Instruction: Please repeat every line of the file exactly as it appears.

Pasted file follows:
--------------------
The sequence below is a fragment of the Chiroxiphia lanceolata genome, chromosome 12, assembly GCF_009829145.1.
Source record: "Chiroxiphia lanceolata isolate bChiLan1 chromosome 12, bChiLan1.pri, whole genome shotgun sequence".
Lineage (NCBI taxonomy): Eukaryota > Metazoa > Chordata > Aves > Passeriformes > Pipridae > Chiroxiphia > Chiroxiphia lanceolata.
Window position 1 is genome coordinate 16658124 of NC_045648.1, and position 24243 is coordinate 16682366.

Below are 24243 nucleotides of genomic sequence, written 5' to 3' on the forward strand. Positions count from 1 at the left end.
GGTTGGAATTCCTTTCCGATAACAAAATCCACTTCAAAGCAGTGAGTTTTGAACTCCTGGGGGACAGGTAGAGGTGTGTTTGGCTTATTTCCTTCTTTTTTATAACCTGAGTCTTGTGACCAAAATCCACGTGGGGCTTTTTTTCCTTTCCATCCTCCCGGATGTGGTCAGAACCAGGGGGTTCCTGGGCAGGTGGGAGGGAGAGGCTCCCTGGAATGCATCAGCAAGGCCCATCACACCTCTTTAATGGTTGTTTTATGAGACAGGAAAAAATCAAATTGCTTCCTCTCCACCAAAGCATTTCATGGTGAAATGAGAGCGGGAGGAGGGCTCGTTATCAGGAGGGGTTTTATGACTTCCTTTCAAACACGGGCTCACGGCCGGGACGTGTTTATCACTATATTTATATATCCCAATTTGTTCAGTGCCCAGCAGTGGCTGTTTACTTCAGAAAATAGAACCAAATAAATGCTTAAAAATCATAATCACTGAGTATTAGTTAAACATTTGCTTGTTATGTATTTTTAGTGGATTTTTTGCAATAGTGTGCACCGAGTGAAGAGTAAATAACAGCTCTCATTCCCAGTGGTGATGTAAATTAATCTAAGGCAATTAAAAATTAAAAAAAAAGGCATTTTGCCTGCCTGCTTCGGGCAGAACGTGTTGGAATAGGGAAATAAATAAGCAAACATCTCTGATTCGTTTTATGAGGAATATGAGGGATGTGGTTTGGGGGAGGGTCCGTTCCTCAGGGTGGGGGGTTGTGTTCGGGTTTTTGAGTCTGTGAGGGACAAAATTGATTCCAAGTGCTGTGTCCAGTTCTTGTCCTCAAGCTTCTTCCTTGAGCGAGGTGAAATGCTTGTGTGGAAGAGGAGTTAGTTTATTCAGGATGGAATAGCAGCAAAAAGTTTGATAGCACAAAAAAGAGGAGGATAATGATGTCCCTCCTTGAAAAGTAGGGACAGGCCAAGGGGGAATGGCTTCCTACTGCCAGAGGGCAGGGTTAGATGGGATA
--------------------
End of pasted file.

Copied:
The sequence below is a fragment of the Chiroxiphia lanceolata genome, chromosome 12, assembly GCF_009829145.1.
Source record: "Chiroxiphia lanceolata isolate bChiLan1 chromosome 12, bChiLan1.pri, whole genome shotgun sequence".
Lineage (NCBI taxonomy): Eukaryota > Metazoa > Chordata > Aves > Passeriformes > Pipridae > Chiroxiphia > Chiroxiphia lanceolata.
Window position 1 is genome coordinate 16658124 of NC_045648.1, and position 24243 is coordinate 16682366.

Below are 24243 nucleotides of genomic sequence, written 5' to 3' on the forward strand. Positions count from 1 at the left end.
GGTTGGAATTCCTTTCCGATAACAAAATCCACTTCAAAGCAGTGAGTTTTGAACTCCTGGGGGACAGGTAGAGGTGTGTTTGGCTTATTTCCTTCTTTTTTATAACCTGAGTCTTGTGACCAAAATCCACGTGGGGCTTTTTTTCCTTTCCATCCTCCCGGATGTGGTCAGAACCAGGGGGTTCCTGGGCAGGTGGGAGGGAGAGGCTCCCTGGAATGCATCAGCAAGGCCCATCACACCTCTTTAATGGTTGTTTTATGAGACAGGAAAAAATCAAATTGCTTCCTCTCCACCAAAGCATTTCATGGTGAAATGAGAGCGGGAGGAGGGCTCGTTATCAGGAGGGGTTTTATGACTTCCTTTCAAACACGGGCTCACGGCCGGGACGTGTTTATCACTATATTTATATATCCCAATTTGTTCAGTGCCCAGCAGTGGCTGTTTACTTCAGAAAATAGAACCAAATAAATGCTTAAAAATCATAATCACTGAGTATTAGTTAAACATTTGCTTGTTATGTATTTTTAGTGGATTTTTTGCAATAGTGTGCACCGAGTGAAGAGTAAATAACAGCTCTCATTCCCAGTGGTGATGTAAATTAATCTAAGGCAATTAAAAATTAAAAAAAAAGGCATTTTGCCTGCCTGCTTCGGGCAGAACGTGTTGGAATAGGGAAATAAATAAGCAAACATCTCTGATTCGTTTTATGAGGAATATGAGGGATGTGGTTTGGGGGAGGGTCCGTTCCTCAGGGTGGGGGGTTGTGTTCGGGTTTTTGAGTCTGTGAGGGACAAAATTGATTCCAAGTGCTGTGTCCAGTTCTTGTCCTCAAGCTTCTTCCTTGAGCGAGGTGAAATGCTTGTGTGGAAGAGGAGTTAGTTTATTCAGGATGGAATAGCAGCAAAAAGTTTGATAGCACAAAAAAGAGGAGGATAATGATGTCCCTCCTTGAAAAGTAGGGACAGGCCAAGGGGGAATGGCTTCCTACTGCCAGAGGGCAGGGTTAGATGGGATA